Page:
The flaws in the cell phone ban

Taking shots like this would be illegal with a phone, but OK with an old-fashioned camera.

Albany Rep. Andy Olson's bill against distracted driving caused by cell phone use has been much amended and now has cleared the Senate. But it still has one problem: It makes no sense.

Republicans in the Senate tried to send HB 2597 back to committee but didn't have the votes. So on Thursday, the Senate passed the amended version, 21-8. If the House goes along with the amendments, we'll end up with a law that makes harmless actions illegal and yet is unlikely to reduce distracted driving much, if at all.

Under the bill as passed by the Senate, drivers commit an offense if they use a "mobile electronic device" for any purpose at all, even if they just hold it in one hand. Strangely, though, the prohibition does not apply to a person who touches the device to turn it on or off. Or to one who operates a two-way radio.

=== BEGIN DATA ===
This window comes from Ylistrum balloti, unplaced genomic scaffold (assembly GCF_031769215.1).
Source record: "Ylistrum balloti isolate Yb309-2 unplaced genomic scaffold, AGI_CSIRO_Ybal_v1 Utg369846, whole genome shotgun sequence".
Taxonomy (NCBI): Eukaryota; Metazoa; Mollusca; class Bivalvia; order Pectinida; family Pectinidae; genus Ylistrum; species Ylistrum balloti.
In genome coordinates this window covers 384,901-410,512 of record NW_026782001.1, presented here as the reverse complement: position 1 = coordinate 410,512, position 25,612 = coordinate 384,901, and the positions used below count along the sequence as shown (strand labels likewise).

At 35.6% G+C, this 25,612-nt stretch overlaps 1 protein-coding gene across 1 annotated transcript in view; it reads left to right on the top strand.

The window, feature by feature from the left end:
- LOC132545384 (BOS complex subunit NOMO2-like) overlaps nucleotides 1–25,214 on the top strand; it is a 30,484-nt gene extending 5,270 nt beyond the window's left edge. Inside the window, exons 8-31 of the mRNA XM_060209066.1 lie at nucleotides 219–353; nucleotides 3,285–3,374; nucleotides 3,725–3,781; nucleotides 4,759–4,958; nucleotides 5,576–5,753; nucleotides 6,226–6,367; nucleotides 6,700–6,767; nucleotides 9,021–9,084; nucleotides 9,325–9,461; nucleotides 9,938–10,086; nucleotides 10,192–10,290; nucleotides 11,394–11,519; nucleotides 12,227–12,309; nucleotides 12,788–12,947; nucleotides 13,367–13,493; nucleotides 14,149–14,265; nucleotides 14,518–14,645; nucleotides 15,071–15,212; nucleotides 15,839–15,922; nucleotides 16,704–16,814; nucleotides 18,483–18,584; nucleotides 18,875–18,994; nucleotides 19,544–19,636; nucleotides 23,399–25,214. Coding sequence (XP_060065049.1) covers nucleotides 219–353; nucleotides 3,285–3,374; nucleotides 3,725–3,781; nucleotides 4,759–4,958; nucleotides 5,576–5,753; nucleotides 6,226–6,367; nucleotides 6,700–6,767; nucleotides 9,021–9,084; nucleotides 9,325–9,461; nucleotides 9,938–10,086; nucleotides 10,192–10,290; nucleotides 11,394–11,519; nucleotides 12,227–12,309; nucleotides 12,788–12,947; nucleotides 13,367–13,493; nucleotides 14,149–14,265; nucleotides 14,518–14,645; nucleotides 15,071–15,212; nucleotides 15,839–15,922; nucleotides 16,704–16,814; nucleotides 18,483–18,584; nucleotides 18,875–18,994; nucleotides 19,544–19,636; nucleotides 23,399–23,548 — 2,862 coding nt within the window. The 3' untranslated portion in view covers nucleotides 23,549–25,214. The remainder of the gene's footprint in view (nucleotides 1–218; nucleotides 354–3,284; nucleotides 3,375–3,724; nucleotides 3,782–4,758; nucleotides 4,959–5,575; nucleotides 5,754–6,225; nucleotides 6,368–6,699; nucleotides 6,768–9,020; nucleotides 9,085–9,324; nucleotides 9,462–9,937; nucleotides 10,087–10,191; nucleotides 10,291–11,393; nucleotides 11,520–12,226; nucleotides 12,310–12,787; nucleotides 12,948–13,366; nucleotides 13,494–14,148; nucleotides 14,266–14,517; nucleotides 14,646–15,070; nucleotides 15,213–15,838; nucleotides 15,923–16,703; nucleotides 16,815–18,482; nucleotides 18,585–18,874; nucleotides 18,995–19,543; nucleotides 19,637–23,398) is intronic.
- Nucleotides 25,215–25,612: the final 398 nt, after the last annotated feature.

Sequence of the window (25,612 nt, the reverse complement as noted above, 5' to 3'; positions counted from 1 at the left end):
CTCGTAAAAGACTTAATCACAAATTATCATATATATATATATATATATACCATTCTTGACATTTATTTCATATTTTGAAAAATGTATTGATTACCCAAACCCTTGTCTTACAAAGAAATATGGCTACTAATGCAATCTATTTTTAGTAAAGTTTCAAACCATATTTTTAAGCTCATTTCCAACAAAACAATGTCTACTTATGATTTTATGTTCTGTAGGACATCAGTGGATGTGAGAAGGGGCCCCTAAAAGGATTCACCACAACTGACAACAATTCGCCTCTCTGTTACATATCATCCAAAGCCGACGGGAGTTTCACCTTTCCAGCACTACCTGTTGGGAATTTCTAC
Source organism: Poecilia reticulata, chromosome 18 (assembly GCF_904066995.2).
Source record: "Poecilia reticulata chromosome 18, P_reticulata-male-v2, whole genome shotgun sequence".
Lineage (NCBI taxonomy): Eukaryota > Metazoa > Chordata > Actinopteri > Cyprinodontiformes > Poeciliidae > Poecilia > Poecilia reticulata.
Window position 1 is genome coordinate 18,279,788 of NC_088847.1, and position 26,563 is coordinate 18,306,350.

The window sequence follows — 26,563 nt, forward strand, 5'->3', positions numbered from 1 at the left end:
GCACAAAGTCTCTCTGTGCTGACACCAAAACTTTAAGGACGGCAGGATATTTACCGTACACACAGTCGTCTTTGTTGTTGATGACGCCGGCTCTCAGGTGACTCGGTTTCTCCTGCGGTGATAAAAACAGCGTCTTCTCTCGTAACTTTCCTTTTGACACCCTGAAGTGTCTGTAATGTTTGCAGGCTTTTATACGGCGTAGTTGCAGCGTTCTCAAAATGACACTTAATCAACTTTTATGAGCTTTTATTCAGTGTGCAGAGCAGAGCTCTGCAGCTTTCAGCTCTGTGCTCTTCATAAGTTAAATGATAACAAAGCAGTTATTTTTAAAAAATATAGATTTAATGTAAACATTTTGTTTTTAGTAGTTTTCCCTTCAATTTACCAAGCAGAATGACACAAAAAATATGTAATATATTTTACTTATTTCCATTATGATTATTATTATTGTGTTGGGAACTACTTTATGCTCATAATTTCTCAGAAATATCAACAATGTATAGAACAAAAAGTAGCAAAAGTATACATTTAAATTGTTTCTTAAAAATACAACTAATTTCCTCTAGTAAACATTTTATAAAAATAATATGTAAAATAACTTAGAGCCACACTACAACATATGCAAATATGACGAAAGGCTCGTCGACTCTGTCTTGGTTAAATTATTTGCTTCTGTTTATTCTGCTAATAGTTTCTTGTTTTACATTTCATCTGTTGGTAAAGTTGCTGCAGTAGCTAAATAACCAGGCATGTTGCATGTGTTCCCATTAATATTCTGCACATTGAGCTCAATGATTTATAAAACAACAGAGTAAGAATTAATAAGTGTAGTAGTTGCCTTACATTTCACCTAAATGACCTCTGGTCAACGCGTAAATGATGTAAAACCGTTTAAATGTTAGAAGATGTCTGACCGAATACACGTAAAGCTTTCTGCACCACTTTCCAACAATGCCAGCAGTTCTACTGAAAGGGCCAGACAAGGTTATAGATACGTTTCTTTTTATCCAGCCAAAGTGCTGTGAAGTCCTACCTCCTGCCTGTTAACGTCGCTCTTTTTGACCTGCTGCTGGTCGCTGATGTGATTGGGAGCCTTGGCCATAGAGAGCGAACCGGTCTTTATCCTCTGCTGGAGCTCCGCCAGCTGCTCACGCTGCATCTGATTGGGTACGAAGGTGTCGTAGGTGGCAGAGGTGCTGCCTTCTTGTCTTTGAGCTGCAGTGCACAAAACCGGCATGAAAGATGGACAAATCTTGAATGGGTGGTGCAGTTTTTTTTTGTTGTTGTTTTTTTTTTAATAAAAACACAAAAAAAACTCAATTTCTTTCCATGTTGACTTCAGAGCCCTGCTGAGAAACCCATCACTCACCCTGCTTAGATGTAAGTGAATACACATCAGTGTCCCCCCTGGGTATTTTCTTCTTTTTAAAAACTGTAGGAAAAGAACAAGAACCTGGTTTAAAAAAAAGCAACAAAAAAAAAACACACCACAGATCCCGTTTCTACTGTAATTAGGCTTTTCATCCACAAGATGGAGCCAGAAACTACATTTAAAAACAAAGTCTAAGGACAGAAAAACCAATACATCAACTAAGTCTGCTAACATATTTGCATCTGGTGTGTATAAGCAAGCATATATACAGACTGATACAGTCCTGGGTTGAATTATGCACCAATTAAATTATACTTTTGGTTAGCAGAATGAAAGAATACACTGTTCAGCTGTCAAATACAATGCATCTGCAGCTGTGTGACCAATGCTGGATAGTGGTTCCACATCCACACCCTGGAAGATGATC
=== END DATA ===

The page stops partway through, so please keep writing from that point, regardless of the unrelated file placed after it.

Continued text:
So you'd be violating the law if you pick up your phone to keep it from falling off the center console tray when you have to brake. But if your phone stored in the glove compartment keeps on ringing, it would NOT be illegal to lean across, rummage around till you found it, and then turn it off.

It would be a violation to glance at a map on the screen of your hand-held phone while you're stopped at a red light. But it would NOT be against the law to unfold a map, spread it out on the steering wheel and try to get your bearings that way.

And if you saw something worth recording while driving along, you could reach for your old Nikon, point it out the window and shoot some frames. But if you did the same with your phone, with much less trouble or distraction, that would be against the law.

Everybody understands the problems that distracted drivers can cause. But why create yet another law that encourages the police to write potentially expensive tickets for just holding a phone in your hand? (hh)

 

 

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